As I write this race report, I just flew over Seward Park here in Seattle. I’m on a one-night business trip to Washington, DC. I’ll fly in, attend a meeting tomorrow morning, meet some business colleagues over lunch and in the early afternoon, and then catch the evening flight back to Seatac. Hopefully, I’ll have time to get an easy run in tomorrow morning.
Earlier this morning, I raced the Fitness for Vitality 5-K race at Seward Park. Here in Seattle, the weather has been amazing– sunny days with high temperatures in the fifties. While it was chilly at the race start, the bright sunshine made it quite warm and plenty of folks were comfortably running in t-shirts and shorts. Nevertheless, I’m never fond of races at Seward Park. While it may look like a green oasis in Lake Washington, I think it’s a strange little peninsula– a bit like Mother Nature flipping me the bird.
I like to race a lot— particularly shorter races in the colder months and longer races in the summer. My thinking isn’t that I want to add to my t-shirt collection. Instead, it’s that racing is an incredible form of training— and there is a much greater temptation to dig really hard in a race than on any training run. This fits in quite well with my thoughts on polarized training.
My Slowest 5-K Race Ever
I knew that this was going to be a slow race. Two weeks ago, I woke up with a minor sore throat that moved into my chest over the next few days. It wasn’t one of those utterly disgusting colds with tons of mucus— but I had enough to create a bad cough that really interrupted my sleep. I normally follow the “throat rule” for workouts– if the symptoms, are above my throat, I’ll do an easy workout but once they go below my throat, I usually take the day off. Thus, I completely missed about five consecutive days of training. By the end of last weekend, I had it pretty much beaten— I was still a bit congested and only had a bad cough in the early morning and bedtime. So I could manage some easy workouts. By Thursday, I even felt good enough to do a lactate threshold assessment with my BSX Insight— and even repeated the test on Friday. Both of these tests were awful— I couldn’t even reach my 10K pace before I had to throw in the towel. But I was careful not to run so hard that my cough would return.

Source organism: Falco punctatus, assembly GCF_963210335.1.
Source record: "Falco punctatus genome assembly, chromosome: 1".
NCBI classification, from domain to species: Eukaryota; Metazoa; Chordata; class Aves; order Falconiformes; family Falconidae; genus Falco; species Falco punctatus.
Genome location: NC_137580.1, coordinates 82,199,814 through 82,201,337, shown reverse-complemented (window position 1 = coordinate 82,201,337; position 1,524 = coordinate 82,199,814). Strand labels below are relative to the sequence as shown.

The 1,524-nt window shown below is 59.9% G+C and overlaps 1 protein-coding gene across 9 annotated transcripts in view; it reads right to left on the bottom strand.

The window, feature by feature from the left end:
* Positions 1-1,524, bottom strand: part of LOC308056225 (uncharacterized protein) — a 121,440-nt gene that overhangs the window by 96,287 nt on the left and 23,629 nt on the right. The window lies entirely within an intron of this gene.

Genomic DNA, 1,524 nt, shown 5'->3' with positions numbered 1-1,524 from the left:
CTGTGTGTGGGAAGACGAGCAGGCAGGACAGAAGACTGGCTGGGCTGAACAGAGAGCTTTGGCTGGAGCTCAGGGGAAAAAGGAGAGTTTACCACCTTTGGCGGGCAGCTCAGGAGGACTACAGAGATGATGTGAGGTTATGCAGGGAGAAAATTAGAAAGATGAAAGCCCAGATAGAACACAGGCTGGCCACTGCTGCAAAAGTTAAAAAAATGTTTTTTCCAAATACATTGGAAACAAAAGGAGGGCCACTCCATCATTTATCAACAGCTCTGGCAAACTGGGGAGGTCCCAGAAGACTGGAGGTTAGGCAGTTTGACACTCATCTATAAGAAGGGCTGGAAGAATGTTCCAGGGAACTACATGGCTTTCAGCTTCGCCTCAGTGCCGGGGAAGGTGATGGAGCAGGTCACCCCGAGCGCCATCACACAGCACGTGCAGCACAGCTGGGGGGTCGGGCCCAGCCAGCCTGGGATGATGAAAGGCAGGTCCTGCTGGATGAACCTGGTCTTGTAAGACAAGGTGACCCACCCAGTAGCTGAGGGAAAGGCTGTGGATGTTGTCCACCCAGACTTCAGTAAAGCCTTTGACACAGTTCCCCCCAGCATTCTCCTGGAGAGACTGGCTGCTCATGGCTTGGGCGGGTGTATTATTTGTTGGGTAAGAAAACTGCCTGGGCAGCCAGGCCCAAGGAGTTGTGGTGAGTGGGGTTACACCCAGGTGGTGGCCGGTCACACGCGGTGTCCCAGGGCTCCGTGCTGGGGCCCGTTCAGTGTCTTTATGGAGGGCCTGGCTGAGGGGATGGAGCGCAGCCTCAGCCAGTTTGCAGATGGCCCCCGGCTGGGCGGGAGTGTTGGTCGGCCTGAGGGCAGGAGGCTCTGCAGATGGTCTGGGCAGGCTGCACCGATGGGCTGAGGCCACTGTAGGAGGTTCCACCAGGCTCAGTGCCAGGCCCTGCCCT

Fast forward two days and I’m lining up for the race at 9:30am. Right off the line, I kept my pace at a moderate level and I let a bunch of eager runners zip past. By about a half-mile in, I started reeling in a number of runners. I was breathing really hard, but I could tell that my breathing was compromised. It just felt a lot harder to breath than normal. It wasn’t like running at altitude where the air feels thin but I don’t have trouble moving air in and out. Instead, it was more like my lungs were about half their normal size.